By Odhiambo Joseph
BBC News, Mtondia
Many of the girls have sad stories about how they became pregnant
Mtondia, a small village in Kilifi district on the Kenyan coast is now considered a cursed village as so many of its young girls are either pregnant or have children.
Many have sad stories of how they became mothers at such tender ages.
"I was 10-years-old when I got my first child - I was raped by some young men in our village," says 13-year-old Mahenzo.
"Then two years later while I was going to a local disco, I was raped and that's how I got my second child."
Fifteen-year-old Janet Menza, meanwhile, says she was enticed into a love affair by an older man.
"I was in class eight when I got involved with the man; our relationship went on smoothly with him until I became pregnant," she told the BBC.
"That is when he disappeared from the village and left me with the baby."
Mahenzo, Janet and about 800 other under-age mothers recently gathered in an open field to meet Health Minister Charity Ngilu to discuss their plight.
They greeted her with songs and dance as her four-wheel-drive car pulled in.
Those who attended the public meeting with two or more of their children were as young as 16.
Most of the girls are unmarried and have to leave school without completing their education.
The rise in the numbers of under-age mothers in Mtondia has repeatedly been blamed on poor parenting and a breakdown of traditional family structures.
But Dama Charo, whose daughter is a teenage mother, making her a grandmother at the age of 33, does not support these claims.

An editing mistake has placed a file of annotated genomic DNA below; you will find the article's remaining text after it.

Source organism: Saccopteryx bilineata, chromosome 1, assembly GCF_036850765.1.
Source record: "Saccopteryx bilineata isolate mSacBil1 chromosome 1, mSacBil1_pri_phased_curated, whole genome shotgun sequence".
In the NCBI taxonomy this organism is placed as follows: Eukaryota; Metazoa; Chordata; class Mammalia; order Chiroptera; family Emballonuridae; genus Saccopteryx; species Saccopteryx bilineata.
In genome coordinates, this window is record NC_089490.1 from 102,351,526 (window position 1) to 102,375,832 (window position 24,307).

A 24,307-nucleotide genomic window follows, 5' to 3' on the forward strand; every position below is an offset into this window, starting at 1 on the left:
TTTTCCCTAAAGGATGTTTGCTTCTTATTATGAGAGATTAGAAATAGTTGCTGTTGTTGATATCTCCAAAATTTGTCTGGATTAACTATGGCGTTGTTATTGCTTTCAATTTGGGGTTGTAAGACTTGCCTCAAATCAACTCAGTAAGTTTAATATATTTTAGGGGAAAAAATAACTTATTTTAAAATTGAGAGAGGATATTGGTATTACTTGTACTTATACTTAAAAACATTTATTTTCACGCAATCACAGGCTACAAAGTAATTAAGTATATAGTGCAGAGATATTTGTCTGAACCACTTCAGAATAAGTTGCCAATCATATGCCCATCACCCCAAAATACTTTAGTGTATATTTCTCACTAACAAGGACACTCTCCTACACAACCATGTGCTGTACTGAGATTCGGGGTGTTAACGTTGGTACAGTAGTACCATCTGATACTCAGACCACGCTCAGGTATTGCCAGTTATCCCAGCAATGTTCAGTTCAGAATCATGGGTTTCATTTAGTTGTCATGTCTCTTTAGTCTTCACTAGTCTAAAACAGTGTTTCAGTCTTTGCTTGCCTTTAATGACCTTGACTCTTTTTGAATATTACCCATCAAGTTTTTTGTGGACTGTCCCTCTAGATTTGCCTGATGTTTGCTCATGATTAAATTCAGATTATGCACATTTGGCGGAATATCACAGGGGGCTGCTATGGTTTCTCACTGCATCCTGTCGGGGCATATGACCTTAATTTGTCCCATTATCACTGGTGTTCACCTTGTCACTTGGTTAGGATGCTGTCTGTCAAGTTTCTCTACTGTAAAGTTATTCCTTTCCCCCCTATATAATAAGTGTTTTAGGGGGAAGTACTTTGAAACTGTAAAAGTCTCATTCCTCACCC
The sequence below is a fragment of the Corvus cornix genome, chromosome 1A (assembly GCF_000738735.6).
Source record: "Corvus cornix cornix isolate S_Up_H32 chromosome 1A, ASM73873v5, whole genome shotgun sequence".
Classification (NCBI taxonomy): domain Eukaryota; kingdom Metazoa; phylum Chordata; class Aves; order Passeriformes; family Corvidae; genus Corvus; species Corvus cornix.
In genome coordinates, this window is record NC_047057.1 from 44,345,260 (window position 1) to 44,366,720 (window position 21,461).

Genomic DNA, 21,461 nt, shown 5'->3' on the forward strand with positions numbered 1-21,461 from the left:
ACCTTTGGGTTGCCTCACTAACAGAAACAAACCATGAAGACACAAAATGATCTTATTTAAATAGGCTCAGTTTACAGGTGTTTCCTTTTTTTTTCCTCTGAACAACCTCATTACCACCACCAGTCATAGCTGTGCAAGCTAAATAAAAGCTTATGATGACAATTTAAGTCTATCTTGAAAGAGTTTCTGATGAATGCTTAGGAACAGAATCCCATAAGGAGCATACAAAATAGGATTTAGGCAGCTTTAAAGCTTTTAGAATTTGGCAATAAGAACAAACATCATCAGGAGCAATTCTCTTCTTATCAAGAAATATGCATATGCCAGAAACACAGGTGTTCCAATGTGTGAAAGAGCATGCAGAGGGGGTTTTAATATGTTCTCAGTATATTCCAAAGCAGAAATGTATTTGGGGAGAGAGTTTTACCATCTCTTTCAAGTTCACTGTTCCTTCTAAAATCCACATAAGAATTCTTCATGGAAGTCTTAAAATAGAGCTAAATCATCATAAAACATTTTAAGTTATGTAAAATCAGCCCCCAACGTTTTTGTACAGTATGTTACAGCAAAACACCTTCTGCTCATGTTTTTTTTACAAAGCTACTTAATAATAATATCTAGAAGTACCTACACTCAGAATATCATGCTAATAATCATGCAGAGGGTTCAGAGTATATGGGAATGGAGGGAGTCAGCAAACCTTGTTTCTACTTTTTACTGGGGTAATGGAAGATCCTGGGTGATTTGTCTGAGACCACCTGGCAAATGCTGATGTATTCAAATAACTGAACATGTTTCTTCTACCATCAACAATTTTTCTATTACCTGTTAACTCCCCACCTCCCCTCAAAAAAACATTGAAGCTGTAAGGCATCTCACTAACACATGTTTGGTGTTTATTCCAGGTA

"This is happening because these girls and boys go to the same school and that is where they get influenced to engage in pre-marital sex," says Mrs Charo.
In the past, when a girl got pregnant her father would force her to get married to the man responsible, but now the man is able to desert the girl leaving her to nurse the pregnancy alone, she adds.
Such experiences recounted to Mrs Ngilu almost moved the minister to tears.
"I feel very sad indeed to see such a thing happening in our country and we as a government have not done anything," Mrs Ngilu told the BBC.
She regretted that laws meant to protect children were not being implemented effectively.
This, she said, had led to the crisis facing families in Mtondia.
"Action must be taken against these men who are having sex with young girls and ruining their future," Mrs Ngilu said.
Mtondia is 60km from the coastal resort of Malindi and many of the absent fathers work in the tourist industry.
They go to poor villages, knowing that a small amount of money can sometimes persuade girls to agree to sex, sometimes with the knowledge of their families, without thinking of the long-term consequences.